'Of course. Too long in the country to travel unloaded. Bright has his battery, I know. Well, bon voyage. Remember me to the Chief if you see him. Tell him I'm worked to death.'

A stranger must have augured favourably of the early habits of the Oxley population who had witnessed the crowd assembled at five A.M. at the gate of the camp, at least half an hour before the departure of the escort. Certainly, the pure, fresh air of an Australian summer morn, dominating the stale and sickly odours of the tawdry bars and empty, dusty streets, might have seemed to some a sufficient reason. As the sun rose clear and ruby bright through the pale eastern pearl fringe, lighting up the sullen gorge of Eugowra, the frowning, sombre mountain range, my heart rose as if in unison with the gracious aspect of Nature, and each purer, more elevated feeling seemed strengthened and exalted. How mysteriously invisible is the form of coming evil at certain seasons; how darkly soul--shrouding its very shadow at others.

On this day, however, success and hope encompassed me, bearing down all doubt and opposition. The Major and Joe came to see us off, and as I passed through the crowd I was sensible of respectful and admiring criticism.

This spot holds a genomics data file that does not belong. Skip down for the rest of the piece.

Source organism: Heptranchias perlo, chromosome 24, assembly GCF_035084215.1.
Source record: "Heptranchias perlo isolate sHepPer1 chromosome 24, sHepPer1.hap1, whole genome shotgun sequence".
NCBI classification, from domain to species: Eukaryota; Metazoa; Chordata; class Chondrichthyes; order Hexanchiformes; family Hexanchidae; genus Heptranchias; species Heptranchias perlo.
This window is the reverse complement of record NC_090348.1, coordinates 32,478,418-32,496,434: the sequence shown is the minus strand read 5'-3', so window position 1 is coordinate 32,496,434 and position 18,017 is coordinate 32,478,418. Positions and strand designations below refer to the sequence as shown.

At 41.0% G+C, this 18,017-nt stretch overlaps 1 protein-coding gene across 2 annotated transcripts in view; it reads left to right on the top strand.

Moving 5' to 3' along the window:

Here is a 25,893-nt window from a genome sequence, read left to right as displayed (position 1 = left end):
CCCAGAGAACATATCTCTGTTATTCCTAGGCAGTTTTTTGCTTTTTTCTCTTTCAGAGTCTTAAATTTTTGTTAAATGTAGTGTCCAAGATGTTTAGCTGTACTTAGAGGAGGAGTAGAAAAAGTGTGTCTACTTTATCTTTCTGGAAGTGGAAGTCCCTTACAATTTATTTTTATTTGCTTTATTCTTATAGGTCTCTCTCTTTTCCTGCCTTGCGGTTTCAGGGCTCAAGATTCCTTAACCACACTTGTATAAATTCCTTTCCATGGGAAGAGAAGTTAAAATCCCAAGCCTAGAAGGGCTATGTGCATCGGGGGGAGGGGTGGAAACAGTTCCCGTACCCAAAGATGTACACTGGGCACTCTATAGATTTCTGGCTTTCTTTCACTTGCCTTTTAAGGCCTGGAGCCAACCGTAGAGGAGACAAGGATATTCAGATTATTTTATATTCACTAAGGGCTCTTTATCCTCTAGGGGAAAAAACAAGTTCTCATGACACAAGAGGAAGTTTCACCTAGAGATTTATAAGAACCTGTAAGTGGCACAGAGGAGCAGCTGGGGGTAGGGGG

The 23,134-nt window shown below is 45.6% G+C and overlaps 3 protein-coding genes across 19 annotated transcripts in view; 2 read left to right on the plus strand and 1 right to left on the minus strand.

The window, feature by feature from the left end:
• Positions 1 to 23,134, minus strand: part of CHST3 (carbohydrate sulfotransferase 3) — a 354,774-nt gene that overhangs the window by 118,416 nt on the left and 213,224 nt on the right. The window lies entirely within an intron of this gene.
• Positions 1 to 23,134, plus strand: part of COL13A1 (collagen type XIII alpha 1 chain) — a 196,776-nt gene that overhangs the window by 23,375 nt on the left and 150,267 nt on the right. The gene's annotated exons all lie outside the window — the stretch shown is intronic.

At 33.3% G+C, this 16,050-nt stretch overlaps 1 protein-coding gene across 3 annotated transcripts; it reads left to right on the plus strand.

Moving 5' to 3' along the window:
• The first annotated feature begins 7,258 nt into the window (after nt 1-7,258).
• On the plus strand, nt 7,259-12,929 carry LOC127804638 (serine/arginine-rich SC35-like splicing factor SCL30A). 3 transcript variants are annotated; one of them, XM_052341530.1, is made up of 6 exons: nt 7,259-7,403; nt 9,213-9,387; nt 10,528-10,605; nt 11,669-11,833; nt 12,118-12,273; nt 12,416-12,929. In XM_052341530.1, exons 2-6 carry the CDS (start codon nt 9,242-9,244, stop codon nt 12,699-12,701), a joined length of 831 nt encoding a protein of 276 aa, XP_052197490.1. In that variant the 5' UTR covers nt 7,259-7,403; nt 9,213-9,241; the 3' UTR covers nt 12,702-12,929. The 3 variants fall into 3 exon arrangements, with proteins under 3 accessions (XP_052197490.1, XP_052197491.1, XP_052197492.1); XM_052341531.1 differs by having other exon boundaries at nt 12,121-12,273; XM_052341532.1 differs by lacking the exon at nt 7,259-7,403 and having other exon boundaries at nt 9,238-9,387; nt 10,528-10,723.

'That's Harry Pole, of No. 4 Liberator, and the best claim on Greenstone atop of it,' said an old Yatala shepherd, charmed to have the opportunity of explanation. 'Richest claim on the lead, but disputed. Got £20,000 in the bank, and two thousand ounces in that bloomin' escort. Very awkward, ain't it?'

'What's he want to go to town for?' queried a cynical listener. 'What 'ud you or I, mate, want to go to town for, supposin' we washed up once a fortnight to that tune? Wants to have his 'air cut Paris-fashion, or to see the theayter, or leave his card on the Governor-General, may be.'

'Don't they never rob the escort?'

'Well, not much they don't, though I wouldn't say, mind ye, as it mightn't be done by men as 'ud stand a shot for a big touch. They'd have to work it to rights though. Here they come.'